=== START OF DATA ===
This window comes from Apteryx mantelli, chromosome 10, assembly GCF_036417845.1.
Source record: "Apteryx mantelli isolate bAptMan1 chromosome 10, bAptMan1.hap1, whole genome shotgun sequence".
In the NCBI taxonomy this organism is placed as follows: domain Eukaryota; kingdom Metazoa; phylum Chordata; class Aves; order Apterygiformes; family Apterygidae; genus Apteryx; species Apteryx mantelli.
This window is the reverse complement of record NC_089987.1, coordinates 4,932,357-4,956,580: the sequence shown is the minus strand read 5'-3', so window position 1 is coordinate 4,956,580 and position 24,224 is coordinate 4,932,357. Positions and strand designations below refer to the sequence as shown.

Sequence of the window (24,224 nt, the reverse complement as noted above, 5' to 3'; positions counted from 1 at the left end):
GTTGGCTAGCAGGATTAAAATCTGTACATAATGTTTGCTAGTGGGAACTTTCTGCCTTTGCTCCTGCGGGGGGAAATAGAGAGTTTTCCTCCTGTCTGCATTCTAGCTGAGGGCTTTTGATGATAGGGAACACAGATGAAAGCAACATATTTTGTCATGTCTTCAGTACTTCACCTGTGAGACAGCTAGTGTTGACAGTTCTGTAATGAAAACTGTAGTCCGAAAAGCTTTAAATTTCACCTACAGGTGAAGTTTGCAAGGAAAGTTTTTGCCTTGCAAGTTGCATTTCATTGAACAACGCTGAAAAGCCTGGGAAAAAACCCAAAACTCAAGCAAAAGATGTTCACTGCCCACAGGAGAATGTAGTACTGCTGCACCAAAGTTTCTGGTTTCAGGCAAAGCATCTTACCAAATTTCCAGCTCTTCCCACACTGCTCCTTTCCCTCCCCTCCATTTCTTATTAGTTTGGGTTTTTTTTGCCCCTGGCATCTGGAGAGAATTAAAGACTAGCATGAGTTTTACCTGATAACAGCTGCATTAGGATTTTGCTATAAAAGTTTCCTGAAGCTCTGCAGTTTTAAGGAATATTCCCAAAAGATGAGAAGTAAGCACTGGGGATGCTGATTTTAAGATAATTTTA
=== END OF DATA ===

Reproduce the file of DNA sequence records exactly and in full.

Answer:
This window comes from Apteryx mantelli, chromosome 10, assembly GCF_036417845.1.
Source record: "Apteryx mantelli isolate bAptMan1 chromosome 10, bAptMan1.hap1, whole genome shotgun sequence".
In the NCBI taxonomy this organism is placed as follows: domain Eukaryota; kingdom Metazoa; phylum Chordata; class Aves; order Apterygiformes; family Apterygidae; genus Apteryx; species Apteryx mantelli.
This window is the reverse complement of record NC_089987.1, coordinates 4,932,357-4,956,580: the sequence shown is the minus strand read 5'-3', so window position 1 is coordinate 4,956,580 and position 24,224 is coordinate 4,932,357. Positions and strand designations below refer to the sequence as shown.

Sequence of the window (24,224 nt, the reverse complement as noted above, 5' to 3'; positions counted from 1 at the left end):
GTTGGCTAGCAGGATTAAAATCTGTACATAATGTTTGCTAGTGGGAACTTTCTGCCTTTGCTCCTGCGGGGGGAAATAGAGAGTTTTCCTCCTGTCTGCATTCTAGCTGAGGGCTTTTGATGATAGGGAACACAGATGAAAGCAACATATTTTGTCATGTCTTCAGTACTTCACCTGTGAGACAGCTAGTGTTGACAGTTCTGTAATGAAAACTGTAGTCCGAAAAGCTTTAAATTTCACCTACAGGTGAAGTTTGCAAGGAAAGTTTTTGCCTTGCAAGTTGCATTTCATTGAACAACGCTGAAAAGCCTGGGAAAAAACCCAAAACTCAAGCAAAAGATGTTCACTGCCCACAGGAGAATGTAGTACTGCTGCACCAAAGTTTCTGGTTTCAGGCAAAGCATCTTACCAAATTTCCAGCTCTTCCCACACTGCTCCTTTCCCTCCCCTCCATTTCTTATTAGTTTGGGTTTTTTTTGCCCCTGGCATCTGGAGAGAATTAAAGACTAGCATGAGTTTTACCTGATAACAGCTGCATTAGGATTTTGCTATAAAAGTTTCCTGAAGCTCTGCAGTTTTAAGGAATATTCCCAAAAGATGAGAAGTAAGCACTGGGGATGCTGATTTTAAGATAATTTTA